Of all the crimes. Of all the betrayals. Of all the outrages, this was a treasonous low.
When the US Olympic Committee revealed the official uniforms for its team of London-bound athletes, the Ralph Lauren-designed attire was greeted with widespread contempt and disgust. It wasn’t the uniform’s Thunderbird-esqe lines or basic impracticalities (white pants are a nightmare for cranberry juice stains) – but the three little words stitched neatly into the uniform tags.
The 530 athletes representing the US will stride into the Olympic arena a picture of patriotic red, white and blue. But although their uniforms may look all-American, really they’re far from it. The greatest athletes from the most successful Olympic nation in history will be dressed head to toe in uniforms made in China.
For the committee, it was awful PR work. Unemployment in the US is at 8.2 per cent and though awarding the contract to jobless Michigan mums with otherwise wilting Berninas would hardly have stimulated an enormous economic boom, it was naive to think there wouldn’t be a backlash.
Still, compared to the many other uniform-outsourcing nations, including New Zealand, the public response leaned more to the extreme.
Leading the torch-and-pitchfork mob was Senate majority leader Harry Reid, who very reasonably suggested an Olympic uniform solution:
“Put them in a big pile and burn them.”
Never mind that Ralph Lauren apologised, assuring the public that for all future Olympics every item of clothing would be made in the US. Never mind there wasn’t time to bang together an alternative strip. For some politicians it wasn’t enough.
Twelve senators have now co-sponsored a bill which bans foreign-made Olympic uniforms. Forget immigration policies, infrastructural stimulus or banking regulation, athletic uniforms are now a true political priority.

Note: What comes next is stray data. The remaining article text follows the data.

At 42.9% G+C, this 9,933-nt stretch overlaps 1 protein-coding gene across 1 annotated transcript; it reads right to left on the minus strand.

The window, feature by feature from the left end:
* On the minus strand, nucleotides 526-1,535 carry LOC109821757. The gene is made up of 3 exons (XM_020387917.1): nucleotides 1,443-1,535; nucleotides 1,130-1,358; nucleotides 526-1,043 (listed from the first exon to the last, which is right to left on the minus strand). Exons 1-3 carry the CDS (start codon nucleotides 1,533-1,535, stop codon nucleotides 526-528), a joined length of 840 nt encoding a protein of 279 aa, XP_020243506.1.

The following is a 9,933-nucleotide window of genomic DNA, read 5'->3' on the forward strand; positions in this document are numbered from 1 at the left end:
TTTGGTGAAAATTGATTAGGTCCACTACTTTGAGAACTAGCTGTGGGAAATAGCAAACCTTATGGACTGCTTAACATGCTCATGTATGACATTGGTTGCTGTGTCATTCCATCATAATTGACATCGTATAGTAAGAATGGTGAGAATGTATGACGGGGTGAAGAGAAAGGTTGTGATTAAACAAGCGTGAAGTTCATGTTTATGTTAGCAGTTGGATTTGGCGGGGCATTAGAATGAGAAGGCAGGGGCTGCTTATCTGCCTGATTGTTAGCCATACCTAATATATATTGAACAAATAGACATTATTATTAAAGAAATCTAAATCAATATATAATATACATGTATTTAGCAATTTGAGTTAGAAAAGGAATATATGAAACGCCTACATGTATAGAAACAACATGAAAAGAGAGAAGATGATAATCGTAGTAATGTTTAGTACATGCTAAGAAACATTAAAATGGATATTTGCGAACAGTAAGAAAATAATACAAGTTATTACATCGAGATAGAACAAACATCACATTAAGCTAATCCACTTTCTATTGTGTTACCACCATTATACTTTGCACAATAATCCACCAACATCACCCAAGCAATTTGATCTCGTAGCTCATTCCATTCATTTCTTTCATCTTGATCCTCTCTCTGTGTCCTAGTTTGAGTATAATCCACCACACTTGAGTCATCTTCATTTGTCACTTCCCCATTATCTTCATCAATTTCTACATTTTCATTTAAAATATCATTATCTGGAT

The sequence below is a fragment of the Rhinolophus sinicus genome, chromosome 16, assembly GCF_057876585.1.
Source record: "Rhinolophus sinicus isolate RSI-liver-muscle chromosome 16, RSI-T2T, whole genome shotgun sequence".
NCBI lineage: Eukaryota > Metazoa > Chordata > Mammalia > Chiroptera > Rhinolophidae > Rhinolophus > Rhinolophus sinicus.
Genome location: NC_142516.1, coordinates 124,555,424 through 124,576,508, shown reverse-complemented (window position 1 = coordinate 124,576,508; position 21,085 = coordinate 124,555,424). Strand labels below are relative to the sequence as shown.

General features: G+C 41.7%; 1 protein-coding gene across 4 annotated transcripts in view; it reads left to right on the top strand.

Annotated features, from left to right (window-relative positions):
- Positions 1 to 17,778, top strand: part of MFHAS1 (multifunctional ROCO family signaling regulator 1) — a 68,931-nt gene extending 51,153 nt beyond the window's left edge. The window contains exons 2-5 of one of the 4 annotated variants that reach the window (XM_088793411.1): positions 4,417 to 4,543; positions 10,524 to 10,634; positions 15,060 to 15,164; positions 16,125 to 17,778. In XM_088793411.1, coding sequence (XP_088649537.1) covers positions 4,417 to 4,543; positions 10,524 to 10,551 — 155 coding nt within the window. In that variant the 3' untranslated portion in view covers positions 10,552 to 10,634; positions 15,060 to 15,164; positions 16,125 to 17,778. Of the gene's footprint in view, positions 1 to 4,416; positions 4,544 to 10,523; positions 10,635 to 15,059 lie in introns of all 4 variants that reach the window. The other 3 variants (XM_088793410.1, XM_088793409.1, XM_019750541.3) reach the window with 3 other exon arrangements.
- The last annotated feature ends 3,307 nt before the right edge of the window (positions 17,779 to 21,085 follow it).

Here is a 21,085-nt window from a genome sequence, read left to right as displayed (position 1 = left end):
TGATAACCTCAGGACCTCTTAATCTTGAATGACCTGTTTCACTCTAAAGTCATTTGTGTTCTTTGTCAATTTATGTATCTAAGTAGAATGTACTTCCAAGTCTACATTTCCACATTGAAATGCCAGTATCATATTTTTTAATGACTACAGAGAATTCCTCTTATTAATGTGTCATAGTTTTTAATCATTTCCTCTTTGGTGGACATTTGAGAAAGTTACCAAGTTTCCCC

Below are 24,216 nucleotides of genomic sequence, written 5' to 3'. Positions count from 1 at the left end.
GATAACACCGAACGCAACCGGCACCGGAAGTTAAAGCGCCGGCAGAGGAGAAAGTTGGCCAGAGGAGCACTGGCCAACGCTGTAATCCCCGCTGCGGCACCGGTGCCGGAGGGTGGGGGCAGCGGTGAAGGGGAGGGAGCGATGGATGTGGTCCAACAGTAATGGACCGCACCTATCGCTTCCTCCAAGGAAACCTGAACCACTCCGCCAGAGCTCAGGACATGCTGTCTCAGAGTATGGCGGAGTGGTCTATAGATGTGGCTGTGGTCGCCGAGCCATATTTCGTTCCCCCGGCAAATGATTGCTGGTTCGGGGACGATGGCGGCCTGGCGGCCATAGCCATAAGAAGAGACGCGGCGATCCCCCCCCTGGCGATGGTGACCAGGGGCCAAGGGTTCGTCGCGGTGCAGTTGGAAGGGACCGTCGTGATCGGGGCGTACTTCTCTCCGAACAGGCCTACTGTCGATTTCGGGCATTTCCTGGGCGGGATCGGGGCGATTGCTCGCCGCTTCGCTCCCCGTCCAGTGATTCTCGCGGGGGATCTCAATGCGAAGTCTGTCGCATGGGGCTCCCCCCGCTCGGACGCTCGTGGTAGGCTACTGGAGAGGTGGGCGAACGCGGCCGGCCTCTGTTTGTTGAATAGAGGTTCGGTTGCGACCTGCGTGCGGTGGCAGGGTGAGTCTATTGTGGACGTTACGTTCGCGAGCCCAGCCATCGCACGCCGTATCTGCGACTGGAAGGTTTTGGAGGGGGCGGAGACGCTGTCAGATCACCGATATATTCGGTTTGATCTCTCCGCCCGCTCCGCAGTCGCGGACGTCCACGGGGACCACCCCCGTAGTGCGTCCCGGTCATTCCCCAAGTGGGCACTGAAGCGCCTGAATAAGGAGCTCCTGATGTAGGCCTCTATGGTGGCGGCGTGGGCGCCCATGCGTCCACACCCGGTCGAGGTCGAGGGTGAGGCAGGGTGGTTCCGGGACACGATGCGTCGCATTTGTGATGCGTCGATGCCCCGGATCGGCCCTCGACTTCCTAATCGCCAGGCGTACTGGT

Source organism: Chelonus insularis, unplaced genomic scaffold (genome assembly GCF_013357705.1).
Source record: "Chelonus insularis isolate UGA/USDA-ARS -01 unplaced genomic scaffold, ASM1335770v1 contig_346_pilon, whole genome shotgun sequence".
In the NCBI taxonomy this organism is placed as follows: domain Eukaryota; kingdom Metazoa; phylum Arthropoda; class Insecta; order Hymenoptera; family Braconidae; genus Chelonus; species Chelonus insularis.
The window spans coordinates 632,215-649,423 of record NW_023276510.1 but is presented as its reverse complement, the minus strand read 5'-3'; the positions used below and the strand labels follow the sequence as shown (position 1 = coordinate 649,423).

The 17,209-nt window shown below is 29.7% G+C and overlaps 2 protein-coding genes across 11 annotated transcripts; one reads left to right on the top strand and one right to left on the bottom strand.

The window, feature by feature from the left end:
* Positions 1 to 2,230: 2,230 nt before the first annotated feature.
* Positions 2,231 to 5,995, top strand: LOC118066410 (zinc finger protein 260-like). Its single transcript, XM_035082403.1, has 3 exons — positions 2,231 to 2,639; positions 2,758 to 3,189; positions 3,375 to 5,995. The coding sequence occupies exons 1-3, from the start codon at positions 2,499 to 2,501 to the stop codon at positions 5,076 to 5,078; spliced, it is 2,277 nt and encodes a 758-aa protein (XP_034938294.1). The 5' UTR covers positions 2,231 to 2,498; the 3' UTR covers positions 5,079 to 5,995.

Some still insist the Chinese outfits be scrapped for last-ditch alternatives. They’d rather their athletes go naked than wear the cloth of Communists.
China, for its part, was happy to ratchet up the issue. It cried hypocrisy, and gently suggested that if the uniforms were unacceptable, perhaps all the athletes’ Blackberrys and iPhones could be burned in a giant pile, too.
It is more than a debate about outsourcing. One can’t imagine quite the level of fuss if the uniforms had been stitched in Canada.
If Ralph Lauren had used the same factory as New Zealand’s Olympic Committee and sewn every thread in Italy, I’m not sure there would’ve been calls for an Olympic blazer blaze.
Maybe it’s simply Olympic competition. The US and China will, after all, likely battle it out at the top of the London medals table. Days from the start of the games, China’s already one up.
The analysts at Goldman Sachs have sucked any suspense from the 2012 Olympics by predicting how many medals each country will win. To think you were going to waste hours watching Greco-Roman tiddlywinks and synchronised gumboot-hurling just to see which global super power would out-gold the other?
Their uniforms were made in China, but with four more top-of-the-world spots than their great economic and Olympic rival, 37 gold medallists will be born in the US. Apparently.
By Jack Tame